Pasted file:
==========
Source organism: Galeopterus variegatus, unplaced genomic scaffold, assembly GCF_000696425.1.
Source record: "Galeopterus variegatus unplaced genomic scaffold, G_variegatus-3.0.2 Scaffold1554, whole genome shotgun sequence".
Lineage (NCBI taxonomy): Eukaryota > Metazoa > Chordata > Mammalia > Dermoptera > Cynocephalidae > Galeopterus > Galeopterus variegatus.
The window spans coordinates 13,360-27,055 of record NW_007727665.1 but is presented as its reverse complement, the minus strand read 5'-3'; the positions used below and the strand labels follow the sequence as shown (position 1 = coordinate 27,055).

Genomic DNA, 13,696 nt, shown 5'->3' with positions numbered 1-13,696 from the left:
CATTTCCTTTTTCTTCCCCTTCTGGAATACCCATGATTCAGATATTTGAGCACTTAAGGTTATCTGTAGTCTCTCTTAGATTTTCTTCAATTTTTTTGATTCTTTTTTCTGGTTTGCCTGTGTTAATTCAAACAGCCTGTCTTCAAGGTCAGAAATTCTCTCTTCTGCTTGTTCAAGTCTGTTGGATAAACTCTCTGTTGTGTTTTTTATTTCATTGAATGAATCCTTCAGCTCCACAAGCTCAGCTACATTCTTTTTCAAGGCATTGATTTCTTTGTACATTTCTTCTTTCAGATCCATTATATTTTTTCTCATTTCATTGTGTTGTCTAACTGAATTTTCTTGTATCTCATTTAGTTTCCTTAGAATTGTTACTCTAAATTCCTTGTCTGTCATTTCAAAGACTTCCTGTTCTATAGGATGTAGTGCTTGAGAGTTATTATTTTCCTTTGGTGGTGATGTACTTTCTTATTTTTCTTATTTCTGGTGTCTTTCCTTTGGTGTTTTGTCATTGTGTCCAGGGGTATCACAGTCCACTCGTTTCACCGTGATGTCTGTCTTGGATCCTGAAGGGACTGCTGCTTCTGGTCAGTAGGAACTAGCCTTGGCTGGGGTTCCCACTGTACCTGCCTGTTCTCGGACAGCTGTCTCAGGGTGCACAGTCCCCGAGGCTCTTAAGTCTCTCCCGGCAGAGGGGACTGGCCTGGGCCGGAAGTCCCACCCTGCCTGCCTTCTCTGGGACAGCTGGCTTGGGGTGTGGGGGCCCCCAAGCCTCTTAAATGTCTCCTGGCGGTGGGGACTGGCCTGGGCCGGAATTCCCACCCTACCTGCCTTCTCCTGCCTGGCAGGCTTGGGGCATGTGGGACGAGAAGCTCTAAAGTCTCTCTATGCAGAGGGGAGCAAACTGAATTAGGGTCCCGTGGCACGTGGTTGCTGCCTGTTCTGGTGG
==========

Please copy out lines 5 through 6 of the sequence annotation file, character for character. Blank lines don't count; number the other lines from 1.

Genomic DNA, 13,696 nt, shown 5'->3' with positions numbered 1-13,696 from the left:
CATTTCCTTTTTCTTCCCCTTCTGGAATACCCATGATTCAGATATTTGAGCACTTAAGGTTATCTGTAGTCTCTCTTAGATTTTCTTCAATTTTTTTGATTCTTTTTTCTGGTTTGCCTGTGTTAATTCAAACAGCCTGTCTTCAAGGTCAGAAATTCTCTCTTCTGCTTGTTCAAGTCTGTTGGATAAACTCTCTGTTGTGTTTTTTATTTCATTGAATGAATCCTTCAGCTCCACAAGCTCAGCTACATTCTTTTTCAAGGCATTGATTTCTTTGTACATTTCTTCTTTCAGATCCATTATATTTTTTCTCATTTCATTGTGTTGTCTAACTGAATTTTCTTGTATCTCATTTAGTTTCCTTAGAATTGTTACTCTAAATTCCTTGTCTGTCATTTCAAAGACTTCCTGTTCTATAGGATGTAGTGCTTGAGAGTTATTATTTTCCTTTGGTGGTGATGTACTTTCTTATTTTTCTTATTTCTGGTGTCTTTCCTTTGGTGTTTTGTCATTGTGTCCAGGGGTATCACAGTCCACTCGTTTCACCGTGATGTCTGTCTTGGATCCTGAAGGGACTGCTGCTTCTGGTCAGTAGGAACTAGCCTTGGCTGGGGTTCCCACTGTACCTGCCTGTTCTCGGACAGCTGTCTCAGGGTGCACAGTCCCCGAGGCTCTTAAGTCTCTCCCGGCAGAGGGGACTGGCCTGGGCCGGAAGTCCCACCCTGCCTGCCTTCTCTGGGACAGCTGGCTTGGGGTGTGGGGGCCCCCAAGCCTCTTAAATGTCTCCTGGCGGTGGGGACTGGCCTGGGCCGGAATTCCCACCCTACCTGCCTTCTCCTGCCTGGCAGGCTTGGGGCATGTGGGACGAGAAGCTCTAAAGTCTCTCTATGCAGAGGGGAGCAAACTGAATTAGGGTCCCGTGGCACGTGGTTGCTGCCTGTTCTGGTGG